I got an email from my trainer on Friday night asking if I wanted to come on Saturday to make-up the lesson we had to cancel on Wednesday due to storms. I hate missing my lesson for any reason and normally don’t get the opportunity to reschedule so I was definitely up for it. It also helped that the weather this weekend was gorgeous. When I got to the barn my trainer hit me with the big question: your choice, you can ride Louie or the red mare-rrari. I panicked!!! Inner monologue went something like this: “this is some kind of test…offer too good to be true…must choose safe reliable option…must keep pokerface-mare was way too much fun-must not let trainer know…” And before I knew it, I had asked to ride Louie. She said “okay,” with an ever-so-slightly puzzled tone, and off I went to pull the big man from the field. To recap, my trainer GAVE ME THE KEY TO THE FERARRI AND I TURNED IT DOWN. I don’t know what happened- my mind just couldn’t compute. I can’t believe I thought it was some kind of test. It was nothing more and nothing less than an opportunity.

Now I don’t want you guys to think that suddenly Louie has become Plan B or the worse option- he’s still my go-to guy and I am sooooo grateful I get to ride him. But, on my way out to the field, I couldn’t help but think “what did you just do?!” So in a not-so-subtle attempt to dig out of the hole I suddenly felt like I had placed myself in, I casually threw out to my trainer “not that I didn’t get a total kick out of riding red mare…she’s just…a lot!” There. Good. I felt better.

The lesson proceeded and we worked on stuff that I am especially terrible at- two point, half seat, ground poles, etc. and the entire lesson was a sad pathetic attempt to get Louie forward. I struggled so hard.

Then, as we were trotting so slowly around the arena we may as well have been walking, we heard a series of loud pops-like gunshots- followed by a huge CRACK and and then a loud WOMP. The horses that were turned out in the field ran away from the sound in terror. A giant tree had fallen in the wooded area adjacent to one of the small pastures.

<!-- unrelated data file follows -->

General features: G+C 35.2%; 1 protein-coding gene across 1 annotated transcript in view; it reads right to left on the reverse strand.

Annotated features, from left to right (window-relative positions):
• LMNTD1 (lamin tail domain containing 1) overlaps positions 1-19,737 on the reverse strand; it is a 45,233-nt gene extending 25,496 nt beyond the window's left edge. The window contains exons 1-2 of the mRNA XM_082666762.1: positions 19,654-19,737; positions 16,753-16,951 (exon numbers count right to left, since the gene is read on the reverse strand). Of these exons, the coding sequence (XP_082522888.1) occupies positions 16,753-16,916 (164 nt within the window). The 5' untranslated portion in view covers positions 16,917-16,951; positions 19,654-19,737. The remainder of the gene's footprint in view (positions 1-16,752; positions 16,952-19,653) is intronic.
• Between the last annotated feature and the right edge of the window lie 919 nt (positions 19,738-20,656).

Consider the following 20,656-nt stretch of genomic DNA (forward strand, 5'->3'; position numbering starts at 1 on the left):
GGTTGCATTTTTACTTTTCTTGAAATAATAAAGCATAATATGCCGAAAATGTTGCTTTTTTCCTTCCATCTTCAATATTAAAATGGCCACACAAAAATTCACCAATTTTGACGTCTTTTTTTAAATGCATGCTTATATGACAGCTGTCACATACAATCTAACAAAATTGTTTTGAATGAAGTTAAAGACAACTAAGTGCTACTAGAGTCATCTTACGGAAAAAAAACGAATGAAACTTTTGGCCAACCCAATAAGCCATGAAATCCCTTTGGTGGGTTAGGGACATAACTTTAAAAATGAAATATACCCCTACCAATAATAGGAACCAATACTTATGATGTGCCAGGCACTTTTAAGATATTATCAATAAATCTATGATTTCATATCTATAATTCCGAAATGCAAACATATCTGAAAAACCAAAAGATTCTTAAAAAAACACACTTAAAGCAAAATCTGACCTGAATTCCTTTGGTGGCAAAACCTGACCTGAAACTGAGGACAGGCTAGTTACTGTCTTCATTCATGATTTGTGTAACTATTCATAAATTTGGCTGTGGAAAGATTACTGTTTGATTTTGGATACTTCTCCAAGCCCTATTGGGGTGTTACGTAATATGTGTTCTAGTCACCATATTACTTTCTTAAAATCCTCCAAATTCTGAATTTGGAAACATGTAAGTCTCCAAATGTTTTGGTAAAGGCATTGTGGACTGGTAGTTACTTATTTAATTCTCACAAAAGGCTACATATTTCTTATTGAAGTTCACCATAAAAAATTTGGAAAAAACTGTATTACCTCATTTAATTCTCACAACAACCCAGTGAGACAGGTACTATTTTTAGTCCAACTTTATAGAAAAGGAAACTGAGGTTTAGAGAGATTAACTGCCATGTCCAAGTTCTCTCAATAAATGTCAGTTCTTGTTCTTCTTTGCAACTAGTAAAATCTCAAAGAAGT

Louie didn’t even flinch. 

My trainer looks at Louie and says “gosh, he’s so good,” and then, because I am a smartass, I immediately quip, “See!!! I totally picked the right horse today!” We had to laugh because I don’t think there would be any question that the red mare-rrari would have blown her drop-top and I would likely have had the opportunity to practice my falling skills.

It was a strange afternoon because the lesson was absolute crap. My trainer called me in to the middle at one point because she was (justifiably) losing patience with me and she very calmly, and in lots of pretty words, told me to DO BETTER! After the lesson she apologized for getting after me and I almost laughed…if she only knew that publicly ripping me a new one was one of my college rowing coach’s favorite pastimes! I’ve got thicker skin than that, and even though I find myself a bit more in need of reassurance in this sport in particular, I am far more accustomed to the adage “if your coach ISN’T yelling at you, then you have something to worry about…”

At the end of the lesson, my trainer told me that even if I felt a little over-horsed by the red mare, I actually looked quite good on her and it would be really good for me to ride a horse like that. She also asked if I had ever thought about jumping. HAAHHAAHA EquiNovice purposely in the air on a horse?!